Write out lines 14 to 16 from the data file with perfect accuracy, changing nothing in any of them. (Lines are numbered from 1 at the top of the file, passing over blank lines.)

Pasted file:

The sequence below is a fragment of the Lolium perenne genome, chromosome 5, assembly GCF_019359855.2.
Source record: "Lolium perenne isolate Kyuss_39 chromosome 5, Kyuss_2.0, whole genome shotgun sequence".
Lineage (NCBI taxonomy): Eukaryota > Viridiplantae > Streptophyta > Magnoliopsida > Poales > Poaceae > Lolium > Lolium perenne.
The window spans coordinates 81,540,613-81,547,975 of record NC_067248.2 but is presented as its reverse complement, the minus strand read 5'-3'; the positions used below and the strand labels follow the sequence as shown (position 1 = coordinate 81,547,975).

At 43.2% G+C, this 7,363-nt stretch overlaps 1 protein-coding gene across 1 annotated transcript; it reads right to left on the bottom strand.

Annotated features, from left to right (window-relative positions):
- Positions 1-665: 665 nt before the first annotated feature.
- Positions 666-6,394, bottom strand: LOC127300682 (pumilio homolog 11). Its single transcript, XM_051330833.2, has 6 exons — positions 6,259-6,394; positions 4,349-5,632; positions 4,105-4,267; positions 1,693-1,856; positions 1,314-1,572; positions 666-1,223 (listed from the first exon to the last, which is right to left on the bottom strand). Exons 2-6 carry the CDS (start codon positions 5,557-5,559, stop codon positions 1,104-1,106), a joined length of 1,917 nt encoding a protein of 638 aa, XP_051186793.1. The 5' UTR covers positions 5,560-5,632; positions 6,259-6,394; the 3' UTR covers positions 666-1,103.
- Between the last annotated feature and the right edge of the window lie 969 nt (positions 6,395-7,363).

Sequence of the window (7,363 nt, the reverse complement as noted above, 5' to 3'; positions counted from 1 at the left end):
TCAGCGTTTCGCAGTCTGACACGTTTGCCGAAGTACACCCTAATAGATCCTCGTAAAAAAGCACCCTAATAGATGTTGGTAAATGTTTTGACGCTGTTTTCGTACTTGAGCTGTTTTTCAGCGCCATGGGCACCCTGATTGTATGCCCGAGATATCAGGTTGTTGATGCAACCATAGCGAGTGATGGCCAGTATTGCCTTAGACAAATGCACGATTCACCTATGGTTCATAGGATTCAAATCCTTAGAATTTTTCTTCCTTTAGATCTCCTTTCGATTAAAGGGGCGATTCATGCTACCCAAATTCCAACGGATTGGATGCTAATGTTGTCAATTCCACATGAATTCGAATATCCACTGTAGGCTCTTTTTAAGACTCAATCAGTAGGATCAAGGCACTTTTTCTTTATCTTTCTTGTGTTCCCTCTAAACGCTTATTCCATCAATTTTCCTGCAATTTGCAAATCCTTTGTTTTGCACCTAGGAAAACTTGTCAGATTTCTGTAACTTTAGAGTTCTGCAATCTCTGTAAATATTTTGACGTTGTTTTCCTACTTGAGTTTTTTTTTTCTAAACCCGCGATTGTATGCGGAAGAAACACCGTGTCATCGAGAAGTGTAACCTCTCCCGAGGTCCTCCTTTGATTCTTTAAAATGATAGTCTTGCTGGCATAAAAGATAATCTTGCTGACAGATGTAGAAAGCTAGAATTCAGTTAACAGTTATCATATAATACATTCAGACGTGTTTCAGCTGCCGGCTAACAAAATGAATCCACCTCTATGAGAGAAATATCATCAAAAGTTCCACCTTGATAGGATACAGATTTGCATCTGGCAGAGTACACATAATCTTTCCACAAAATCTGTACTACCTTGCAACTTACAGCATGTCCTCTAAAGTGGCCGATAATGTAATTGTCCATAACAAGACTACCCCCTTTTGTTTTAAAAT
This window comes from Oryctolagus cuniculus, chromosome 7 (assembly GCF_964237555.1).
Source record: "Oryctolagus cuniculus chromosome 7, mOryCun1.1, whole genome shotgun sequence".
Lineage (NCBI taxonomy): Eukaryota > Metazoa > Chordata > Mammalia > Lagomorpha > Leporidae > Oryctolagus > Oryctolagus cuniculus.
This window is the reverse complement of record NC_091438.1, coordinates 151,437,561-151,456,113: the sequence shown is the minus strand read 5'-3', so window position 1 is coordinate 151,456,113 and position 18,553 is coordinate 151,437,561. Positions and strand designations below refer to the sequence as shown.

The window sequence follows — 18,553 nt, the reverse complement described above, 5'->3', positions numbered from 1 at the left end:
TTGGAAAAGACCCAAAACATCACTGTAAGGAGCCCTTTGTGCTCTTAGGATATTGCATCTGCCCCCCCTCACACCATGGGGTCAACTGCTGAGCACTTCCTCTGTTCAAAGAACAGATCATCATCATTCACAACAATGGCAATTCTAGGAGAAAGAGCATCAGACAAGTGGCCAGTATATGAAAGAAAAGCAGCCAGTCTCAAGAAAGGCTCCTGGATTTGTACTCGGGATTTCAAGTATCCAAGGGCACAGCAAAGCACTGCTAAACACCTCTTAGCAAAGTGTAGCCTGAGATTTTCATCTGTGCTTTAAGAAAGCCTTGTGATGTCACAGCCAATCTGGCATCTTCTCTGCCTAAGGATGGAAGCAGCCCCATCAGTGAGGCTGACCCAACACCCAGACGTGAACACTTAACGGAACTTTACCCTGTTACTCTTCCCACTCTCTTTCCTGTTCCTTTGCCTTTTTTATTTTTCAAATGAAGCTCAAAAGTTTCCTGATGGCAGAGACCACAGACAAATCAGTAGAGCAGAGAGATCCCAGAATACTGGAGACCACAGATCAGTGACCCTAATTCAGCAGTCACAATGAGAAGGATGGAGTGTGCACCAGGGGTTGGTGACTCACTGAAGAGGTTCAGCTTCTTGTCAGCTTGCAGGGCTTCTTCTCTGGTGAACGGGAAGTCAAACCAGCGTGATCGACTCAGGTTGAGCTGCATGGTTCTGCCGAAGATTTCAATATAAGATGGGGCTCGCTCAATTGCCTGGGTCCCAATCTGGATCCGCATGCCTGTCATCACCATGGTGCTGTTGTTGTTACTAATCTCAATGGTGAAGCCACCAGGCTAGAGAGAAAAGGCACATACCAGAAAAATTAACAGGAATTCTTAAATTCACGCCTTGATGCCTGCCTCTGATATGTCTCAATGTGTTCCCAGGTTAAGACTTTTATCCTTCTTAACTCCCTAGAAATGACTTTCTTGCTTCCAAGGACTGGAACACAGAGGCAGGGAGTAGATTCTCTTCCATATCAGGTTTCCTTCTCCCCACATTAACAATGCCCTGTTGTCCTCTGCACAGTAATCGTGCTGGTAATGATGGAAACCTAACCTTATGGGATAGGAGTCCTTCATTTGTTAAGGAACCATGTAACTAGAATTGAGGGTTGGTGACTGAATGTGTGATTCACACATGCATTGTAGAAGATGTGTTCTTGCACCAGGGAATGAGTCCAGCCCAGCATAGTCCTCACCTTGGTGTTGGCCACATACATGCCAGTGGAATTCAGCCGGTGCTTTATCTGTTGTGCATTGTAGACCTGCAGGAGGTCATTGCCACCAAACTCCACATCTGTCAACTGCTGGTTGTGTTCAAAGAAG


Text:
Lineage (NCBI taxonomy): Eukaryota > Metazoa > Chordata > Mammalia > Lagomorpha > Leporidae > Oryctolagus > Oryctolagus cuniculus.
This window is the reverse complement of record NC_091438.1, coordinates 151,437,561-151,456,113: the sequence shown is the minus strand read 5'-3', so window position 1 is coordinate 151,456,113 and position 18,553 is coordinate 151,437,561. Positions and strand designations below refer to the sequence as shown.

The window sequence follows — 18,553 nt, the reverse complement described above, 5'->3', positions numbered from 1 at the left end: